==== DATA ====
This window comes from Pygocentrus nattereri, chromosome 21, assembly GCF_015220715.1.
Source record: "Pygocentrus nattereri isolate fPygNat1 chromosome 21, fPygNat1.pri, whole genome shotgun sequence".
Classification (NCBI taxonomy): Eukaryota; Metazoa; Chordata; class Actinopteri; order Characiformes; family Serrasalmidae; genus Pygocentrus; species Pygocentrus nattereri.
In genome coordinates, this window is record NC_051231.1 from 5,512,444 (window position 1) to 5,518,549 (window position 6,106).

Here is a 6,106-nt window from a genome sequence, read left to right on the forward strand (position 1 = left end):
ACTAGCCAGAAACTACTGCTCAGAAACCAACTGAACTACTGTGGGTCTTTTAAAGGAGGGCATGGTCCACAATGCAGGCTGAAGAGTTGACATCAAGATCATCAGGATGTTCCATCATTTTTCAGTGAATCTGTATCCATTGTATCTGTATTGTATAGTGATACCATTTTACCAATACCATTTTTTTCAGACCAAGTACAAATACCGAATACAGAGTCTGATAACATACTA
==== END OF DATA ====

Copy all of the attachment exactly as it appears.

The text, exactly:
This window comes from Pygocentrus nattereri, chromosome 21, assembly GCF_015220715.1.
Source record: "Pygocentrus nattereri isolate fPygNat1 chromosome 21, fPygNat1.pri, whole genome shotgun sequence".
Classification (NCBI taxonomy): Eukaryota; Metazoa; Chordata; class Actinopteri; order Characiformes; family Serrasalmidae; genus Pygocentrus; species Pygocentrus nattereri.
In genome coordinates, this window is record NC_051231.1 from 5,512,444 (window position 1) to 5,518,549 (window position 6,106).

Here is a 6,106-nt window from a genome sequence, read left to right on the forward strand (position 1 = left end):
ACTAGCCAGAAACTACTGCTCAGAAACCAACTGAACTACTGTGGGTCTTTTAAAGGAGGGCATGGTCCACAATGCAGGCTGAAGAGTTGACATCAAGATCATCAGGATGTTCCATCATTTTTCAGTGAATCTGTATCCATTGTATCTGTATTGTATAGTGATACCATTTTACCAATACCATTTTTTTCAGACCAAGTACAAATACCGAATACAGAGTCTGATAACATACTA